Logitech’s MX Keys keyboard is a solid offering, aimed primarily at creators as it lets you connect multiple devices to the same keyboard and even copy files across them. The newly launched MX Keys Mini brings all of those features in a compact form factor so that it’s small enough to fit in a backpack. Logitech’s MX Keys Mini also gets some new features that the older MX Keys doesn’t have, making it more appealing to younger audiences. While it is a unique device, it might be a bit overpriced for some, andit’s not perfect, as I discovered after using it for a few weeks.
Logitech MX Keys Mini price in India and contents
I received two units of the Logitech MX Keys Mini for review. The Rose finish is a light shade of pink and in my opinion, looks less flashy than the image on Logitech’s website, which is a good thing. The Graphite version looks just like the regular MX Keys keyboard, with a grey body and black keys. This Bluetooth keyboard is also available in Pale Gray (which has a silver body with white keys). The box includes the keyboard, a USB Type-A to Type-C cable for charging, and user documentation. At a sticker price of Rs. 12,995, I would have liked Logitech to have provided a sturdy, hard carrying case with it.
Logitech MX Keys Mini design
The Logitech MX Keys Mini keyboard looks similar to the older MX Keys keyboard, except for its smaller size and lower weight of 504g. It’s solid enough to stay in place while typing. Logitech also claims that parts of the MX Keys Mini are made using environmentally friendly material such as post-consumer recycled plastic, which is not the case with the regular MX Keys.
The keycaps on the MX Keys Mini are concave, just like the regular MX Keys, which makes them comfortable to type on. The depression in each keycap makes the larger keys easier to identify. There are proximity sensors so the keys light up when your fingers approach them, which is a nice touch and helps prolong battery life.
Key labels should ideally be legible in all types of lighting conditions, but the backlight interfered with this, in my experience. When using the MX Keys Mini with more than 100 lux of lighting, such as outdoors in the daytime, the backlight brightness is supposed to adjust itself. However, it only turned off a few times during the entire review period in such conditions. While it’s clear that the system works, it just does not react quickly enough or in a timely manner, which means that the backlight stays on most of the time that your fingers are on the keyboard. Thankfully, there are manual controls, and I could adjust the brightness manually, with seven steps available.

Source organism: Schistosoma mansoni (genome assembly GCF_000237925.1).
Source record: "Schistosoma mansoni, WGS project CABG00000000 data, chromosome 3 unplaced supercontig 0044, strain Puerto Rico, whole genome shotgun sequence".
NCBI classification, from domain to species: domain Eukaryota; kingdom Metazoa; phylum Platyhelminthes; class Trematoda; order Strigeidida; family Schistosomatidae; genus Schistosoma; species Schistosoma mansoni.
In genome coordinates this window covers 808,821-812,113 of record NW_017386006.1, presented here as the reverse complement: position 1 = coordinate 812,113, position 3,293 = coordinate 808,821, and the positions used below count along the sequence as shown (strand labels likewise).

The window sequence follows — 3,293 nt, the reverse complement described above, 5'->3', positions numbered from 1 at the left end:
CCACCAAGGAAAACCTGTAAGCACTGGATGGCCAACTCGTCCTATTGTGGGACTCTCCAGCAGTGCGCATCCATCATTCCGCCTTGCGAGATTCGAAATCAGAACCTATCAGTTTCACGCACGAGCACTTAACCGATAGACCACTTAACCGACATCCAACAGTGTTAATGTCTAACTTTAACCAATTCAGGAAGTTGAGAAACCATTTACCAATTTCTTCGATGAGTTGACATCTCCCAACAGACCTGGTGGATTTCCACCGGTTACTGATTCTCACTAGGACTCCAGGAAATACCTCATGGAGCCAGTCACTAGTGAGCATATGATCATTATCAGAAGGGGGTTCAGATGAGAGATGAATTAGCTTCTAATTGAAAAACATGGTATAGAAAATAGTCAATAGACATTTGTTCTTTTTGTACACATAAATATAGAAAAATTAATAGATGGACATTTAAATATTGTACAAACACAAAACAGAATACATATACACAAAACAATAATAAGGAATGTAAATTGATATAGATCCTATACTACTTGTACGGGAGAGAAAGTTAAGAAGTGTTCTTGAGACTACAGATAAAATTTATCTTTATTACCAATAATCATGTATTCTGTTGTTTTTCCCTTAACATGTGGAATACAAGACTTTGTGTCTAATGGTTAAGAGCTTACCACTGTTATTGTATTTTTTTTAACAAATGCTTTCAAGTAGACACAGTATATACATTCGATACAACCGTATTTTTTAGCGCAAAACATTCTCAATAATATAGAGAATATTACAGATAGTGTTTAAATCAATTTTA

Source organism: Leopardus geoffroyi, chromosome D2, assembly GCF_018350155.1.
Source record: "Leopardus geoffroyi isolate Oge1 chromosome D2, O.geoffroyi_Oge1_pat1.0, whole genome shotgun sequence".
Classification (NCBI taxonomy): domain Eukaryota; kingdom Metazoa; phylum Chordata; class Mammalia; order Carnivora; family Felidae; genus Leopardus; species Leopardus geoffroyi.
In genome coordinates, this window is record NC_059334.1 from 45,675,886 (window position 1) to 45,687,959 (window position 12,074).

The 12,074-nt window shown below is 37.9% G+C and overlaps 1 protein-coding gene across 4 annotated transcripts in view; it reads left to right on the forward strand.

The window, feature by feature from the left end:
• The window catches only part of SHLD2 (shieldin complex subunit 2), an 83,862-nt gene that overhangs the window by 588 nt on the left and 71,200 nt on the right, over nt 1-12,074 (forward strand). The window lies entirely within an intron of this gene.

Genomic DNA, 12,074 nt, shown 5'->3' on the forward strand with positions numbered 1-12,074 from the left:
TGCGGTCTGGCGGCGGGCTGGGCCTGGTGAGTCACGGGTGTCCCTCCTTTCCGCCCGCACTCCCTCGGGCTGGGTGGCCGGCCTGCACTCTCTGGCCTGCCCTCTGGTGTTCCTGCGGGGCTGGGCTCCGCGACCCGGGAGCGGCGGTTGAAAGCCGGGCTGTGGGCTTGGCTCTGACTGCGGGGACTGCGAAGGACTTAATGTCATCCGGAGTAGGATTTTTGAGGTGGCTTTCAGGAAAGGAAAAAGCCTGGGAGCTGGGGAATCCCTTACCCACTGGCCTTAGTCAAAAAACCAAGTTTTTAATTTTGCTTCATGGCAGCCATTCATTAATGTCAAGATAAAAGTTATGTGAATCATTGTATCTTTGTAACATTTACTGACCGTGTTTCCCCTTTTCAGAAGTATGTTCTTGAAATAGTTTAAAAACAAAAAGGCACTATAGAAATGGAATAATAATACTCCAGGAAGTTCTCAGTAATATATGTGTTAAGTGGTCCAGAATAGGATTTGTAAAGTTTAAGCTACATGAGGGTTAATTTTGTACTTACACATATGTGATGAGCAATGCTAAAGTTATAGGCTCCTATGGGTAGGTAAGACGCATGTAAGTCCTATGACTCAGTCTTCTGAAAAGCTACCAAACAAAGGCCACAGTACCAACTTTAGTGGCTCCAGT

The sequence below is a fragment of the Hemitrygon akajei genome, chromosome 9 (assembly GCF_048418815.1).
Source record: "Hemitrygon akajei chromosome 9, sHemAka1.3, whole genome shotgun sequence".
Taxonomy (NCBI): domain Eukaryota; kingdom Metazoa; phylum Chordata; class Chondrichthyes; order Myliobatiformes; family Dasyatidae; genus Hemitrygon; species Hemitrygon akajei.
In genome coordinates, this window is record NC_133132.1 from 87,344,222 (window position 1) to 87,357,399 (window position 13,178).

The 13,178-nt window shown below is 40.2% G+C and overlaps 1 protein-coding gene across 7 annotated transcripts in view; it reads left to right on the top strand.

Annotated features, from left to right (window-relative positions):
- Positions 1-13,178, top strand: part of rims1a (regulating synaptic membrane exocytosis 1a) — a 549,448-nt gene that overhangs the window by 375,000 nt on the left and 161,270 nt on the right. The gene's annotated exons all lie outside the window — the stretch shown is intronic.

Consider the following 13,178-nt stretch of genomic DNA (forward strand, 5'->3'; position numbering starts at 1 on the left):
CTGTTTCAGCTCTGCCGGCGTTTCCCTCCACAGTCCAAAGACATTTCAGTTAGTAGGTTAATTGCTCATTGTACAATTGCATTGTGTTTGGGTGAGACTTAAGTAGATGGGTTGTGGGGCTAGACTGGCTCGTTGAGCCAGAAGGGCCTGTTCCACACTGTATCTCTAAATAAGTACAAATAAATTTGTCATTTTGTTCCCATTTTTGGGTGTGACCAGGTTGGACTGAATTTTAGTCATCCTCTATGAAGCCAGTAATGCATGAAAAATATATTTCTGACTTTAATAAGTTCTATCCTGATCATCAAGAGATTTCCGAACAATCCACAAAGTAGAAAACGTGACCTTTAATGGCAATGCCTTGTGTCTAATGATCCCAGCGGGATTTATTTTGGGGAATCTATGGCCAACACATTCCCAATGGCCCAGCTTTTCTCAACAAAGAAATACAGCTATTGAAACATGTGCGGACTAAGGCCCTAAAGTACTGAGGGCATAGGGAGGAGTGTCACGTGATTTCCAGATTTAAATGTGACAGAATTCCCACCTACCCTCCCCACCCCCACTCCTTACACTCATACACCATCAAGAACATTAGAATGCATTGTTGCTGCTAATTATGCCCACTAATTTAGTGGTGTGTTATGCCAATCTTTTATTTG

I work during the day and have a window near my desk, so, a decent amount of ambient light hits my work table. This turned out to be a problem for the keyboard’s sensors, and the backlight never turned off. It was not an issue with the Graphite version (which has black keys) but the greyish labels were hard to read on the pink keycaps due to low contrast. What made things worse was that the keyboard did not remember my previous brightness setting; it defaulted to medium every time I switched it on. Using the Rose version of the MX Keys Mini became annoying, as I had to go through a ritual of manually turning down the brightness every time I switched it on, just to be able to see the letters on the keycaps during the day.
Logitech MX Keys Mini performance
The scissor switches that the Logitech MX Keys Mini use are the same as on the larger MX Keys Bluetooth keyboard. The keys have good travel and produce a satisfying clicking sound when pressed, which isn’t too loud or distracting while typing. Very little force is needed to register key presses, no matter which part of the key you hit. The top of the keyboard’s frame is made of metal, while the bottom is plastic. There’s no flex when you press down on the keys.